EDIT: This assumed a hex height of 2 yards for deckplan purposes; if it's supposed to be 4 yards, that's a ridiculously high deck and it'll halve the density figures I gave.
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Old 06-22-2013, 07:30 PM   #18
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Default Re: Spaceships, Floor / Deck Plans, Volume and Hexes

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The Spaceships system says just about nothing about the shape and size of a ship. It does, however, say something about its volume - specifically because it says something about the ship's mass. As I said in my previous post, the best way would probably be to take the mass and multiply it by the density.
As I said, I don't have my books with me, but I seem to recall the SM table giving an approximate length for each SM, even though mass was the emphasis. Failing that, SS does use SM for purposes of targeting, so determining volume based on that should work.

Not that using density wouldn't work, of course, but I'm somewhat-unconvinced that we can decide on a semi-accurate density very easily. With what I'm proposing, an SM+8 unstreamlined vessel (30x20x20 yards) has a volume of around 12000 yd^3, while a streamlined one (30x15x15 yards) has a volume of around 6750 yd^3. This is going to make things a good deal more cramped on the SL vessel (assuming we have systems each take an ~equal chunk of space), which is as it should be (although these numbers may have a bit too much of a difference).
An SM+8 sphere would have a volume of around 33000 yd^3, making it the roomiest option thus far.
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Old 06-22-2013, 08:13 PM   #19
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Default Re: Spaceships, Floor / Deck Plans, Volume and Hexes

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Originally Posted by Varyon View Post
As I said, I don't have my books with me, but I seem to recall the SM table giving an approximate length for each SM, even though mass was the emphasis. Failing that, SS does use SM for purposes of targeting, so determining volume based on that should work.
Those figures can vary hugely. Spaceships gives rough estimates for length, but they're not meant to be taken literally.

Quote:
Not that using density wouldn't work, of course, but I'm somewhat-unconvinced that we can decide on a semi-accurate density very easily. With what I'm proposing, an SM+8 unstreamlined vessel (30x20x20 yards) has a volume of around 12000 yd^3, while a streamlined one (30x15x15 yards) has a volume of around 6750 yd^3. This is going to make things a good deal more cramped on the SL vessel (assuming we have systems each take an ~equal chunk of space), which is as it should be (although these numbers may have a bit too much of a difference).
An SM+8 sphere would have a volume of around 33000 yd^3, making it the roomiest option thus far.
By RAW, a streamlined vessel of the same SM has about double the length of a non-streamlined vessel. That won't make it more cramped;) (it should also have the same volume as a non-streamlined vessel; no idea why it would have less, as the density of the ship shouldn't change just because it's streamlined)

I'm not sure why you're unconvinced about being able to get a semi-accurate density. It's not exactly all that difficult; we should be able to at least assume that the ship will at most be as dense as water (most likely less so); this is because ships are likely to be roughly as dense as sea ships, which have to be less dense than water in order to float.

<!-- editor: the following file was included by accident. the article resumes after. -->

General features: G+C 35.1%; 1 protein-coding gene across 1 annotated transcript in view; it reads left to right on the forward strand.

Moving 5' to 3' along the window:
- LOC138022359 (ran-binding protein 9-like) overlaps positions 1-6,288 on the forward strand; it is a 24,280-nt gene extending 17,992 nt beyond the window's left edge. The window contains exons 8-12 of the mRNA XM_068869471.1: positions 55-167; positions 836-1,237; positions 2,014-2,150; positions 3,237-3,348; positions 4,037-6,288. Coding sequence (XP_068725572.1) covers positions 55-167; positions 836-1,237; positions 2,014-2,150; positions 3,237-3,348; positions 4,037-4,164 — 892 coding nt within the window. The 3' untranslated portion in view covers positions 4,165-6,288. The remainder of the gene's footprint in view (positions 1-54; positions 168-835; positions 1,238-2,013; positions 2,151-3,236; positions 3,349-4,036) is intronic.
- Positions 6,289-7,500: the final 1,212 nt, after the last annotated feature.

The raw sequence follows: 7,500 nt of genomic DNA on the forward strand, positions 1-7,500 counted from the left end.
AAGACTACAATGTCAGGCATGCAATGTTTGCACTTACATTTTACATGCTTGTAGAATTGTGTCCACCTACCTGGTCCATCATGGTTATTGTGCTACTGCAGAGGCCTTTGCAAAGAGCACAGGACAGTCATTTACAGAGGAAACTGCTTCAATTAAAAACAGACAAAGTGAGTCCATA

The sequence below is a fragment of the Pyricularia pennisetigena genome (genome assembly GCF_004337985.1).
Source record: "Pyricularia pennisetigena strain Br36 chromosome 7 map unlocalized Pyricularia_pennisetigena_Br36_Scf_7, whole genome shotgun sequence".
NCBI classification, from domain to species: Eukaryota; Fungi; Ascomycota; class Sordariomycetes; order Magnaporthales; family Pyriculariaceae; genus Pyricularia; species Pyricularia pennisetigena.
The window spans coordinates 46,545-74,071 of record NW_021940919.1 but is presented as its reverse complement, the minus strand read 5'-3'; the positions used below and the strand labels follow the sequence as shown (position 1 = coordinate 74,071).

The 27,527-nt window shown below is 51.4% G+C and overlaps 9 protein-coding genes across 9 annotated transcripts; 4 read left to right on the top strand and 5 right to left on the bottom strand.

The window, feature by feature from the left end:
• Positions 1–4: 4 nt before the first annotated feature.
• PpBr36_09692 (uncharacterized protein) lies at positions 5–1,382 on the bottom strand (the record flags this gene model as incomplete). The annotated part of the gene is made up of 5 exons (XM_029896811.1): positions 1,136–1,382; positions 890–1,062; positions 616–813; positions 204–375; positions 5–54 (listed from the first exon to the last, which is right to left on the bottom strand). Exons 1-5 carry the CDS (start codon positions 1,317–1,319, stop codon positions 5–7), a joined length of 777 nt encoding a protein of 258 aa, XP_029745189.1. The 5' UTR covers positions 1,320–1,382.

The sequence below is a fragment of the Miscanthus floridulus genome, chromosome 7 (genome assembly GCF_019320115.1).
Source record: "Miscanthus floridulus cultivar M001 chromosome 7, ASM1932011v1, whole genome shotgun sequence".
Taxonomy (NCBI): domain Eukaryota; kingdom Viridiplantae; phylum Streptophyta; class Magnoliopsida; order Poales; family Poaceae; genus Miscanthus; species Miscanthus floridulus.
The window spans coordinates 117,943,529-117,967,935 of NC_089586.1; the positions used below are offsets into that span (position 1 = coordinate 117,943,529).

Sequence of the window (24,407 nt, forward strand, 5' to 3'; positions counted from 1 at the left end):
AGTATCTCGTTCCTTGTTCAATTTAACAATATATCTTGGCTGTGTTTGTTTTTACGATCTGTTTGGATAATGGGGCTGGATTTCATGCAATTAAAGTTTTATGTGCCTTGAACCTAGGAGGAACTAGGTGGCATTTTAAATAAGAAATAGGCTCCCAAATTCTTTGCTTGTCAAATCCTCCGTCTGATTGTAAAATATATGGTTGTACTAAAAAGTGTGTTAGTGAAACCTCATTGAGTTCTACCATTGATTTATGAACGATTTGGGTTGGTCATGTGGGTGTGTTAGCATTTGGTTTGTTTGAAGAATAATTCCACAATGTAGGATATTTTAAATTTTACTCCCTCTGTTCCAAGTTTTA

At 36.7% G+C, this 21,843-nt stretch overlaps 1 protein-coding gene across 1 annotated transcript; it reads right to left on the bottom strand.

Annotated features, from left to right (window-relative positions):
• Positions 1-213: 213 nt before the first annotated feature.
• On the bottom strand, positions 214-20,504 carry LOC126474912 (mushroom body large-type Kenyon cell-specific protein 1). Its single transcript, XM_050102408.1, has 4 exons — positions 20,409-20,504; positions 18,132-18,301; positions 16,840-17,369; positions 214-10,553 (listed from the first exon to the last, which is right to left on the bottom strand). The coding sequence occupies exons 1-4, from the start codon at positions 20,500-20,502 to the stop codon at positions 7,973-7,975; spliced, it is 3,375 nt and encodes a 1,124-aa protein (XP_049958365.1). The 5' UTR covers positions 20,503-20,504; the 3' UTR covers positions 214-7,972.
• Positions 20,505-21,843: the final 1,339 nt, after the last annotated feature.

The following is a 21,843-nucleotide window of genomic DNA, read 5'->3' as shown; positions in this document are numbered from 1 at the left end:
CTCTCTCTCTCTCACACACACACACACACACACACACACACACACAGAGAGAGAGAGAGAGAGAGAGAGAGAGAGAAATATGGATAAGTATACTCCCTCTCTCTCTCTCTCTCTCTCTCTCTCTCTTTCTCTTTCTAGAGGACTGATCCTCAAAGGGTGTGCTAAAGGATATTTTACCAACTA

Even if we assume a density equal to water, we get a mass-volume multiplier of 32, yielding 32 cubic feet per ton. Thus, an SM+8 ship should have a volume of 32,000 cubic yards or higher.
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Old 06-22-2013, 08:43 PM   #20
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Default Re: Spaceships, Floor / Deck Plans, Volume and Hexes

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Those figures can vary hugely. Spaceships gives rough estimates for length, but they're not meant to be taken literally.

By RAW, a streamlined vessel of the same SM has about double the length of a non-streamlined vessel. That won't make it more cramped;) (it should also have the same volume as a non-streamlined vessel; no idea why it would have less, as the density of the ship shouldn't change just because it's streamlined)
Something with the same SM from the side and -1 SM from the front/back should have less volume (and thus higher density if it's the same weight) with that SM all-around.
As for the SL vessel being twice the length of the US, I can't figure out any way to make that work. 2x length is going to correspond to +2 SM, meaning there needs to be an effective loss of -2 for targeting purposes. The only way to get this to work would be if a US is a square box/sphere while the SL is long enough that it doesn't get any + to SM from its width... but at the that point the SL vessel would be targeted at -2 from the front/back, rather than at the -1 given by SS.
Looks like this may be one of those cases where the abstract nature of SS makes such an analysis break down...

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Originally Posted by Langy View Post
I'm not sure why you're unconvinced about being able to get a semi-accurate density. It's not exactly all that difficult; we should be able to at least assume that the ship will at most be as dense as water (most likely less so); this is because ships are likely to be roughly as dense as sea ships, which have to be less dense than water in order to float.

Even if we assume a density equal to water, we get a mass-volume multiplier of 32, yielding 32 cubic feet per ton. Thus, an SM+8 ship should have a volume of 32,000 cubic yards or higher.
I don't see why a spaceship would need to have a density comparable to a sea vessel. With that said, however, I seem to remember calculating that an SM+0 spaceship would be around 200 lbs under the SS system, which isn't too far off from the weight of an SM+0 human. Considering my system breaks down when trying to apply it to the SS rules, I'd say going with density equal to or slightly less than water would indeed work just fine.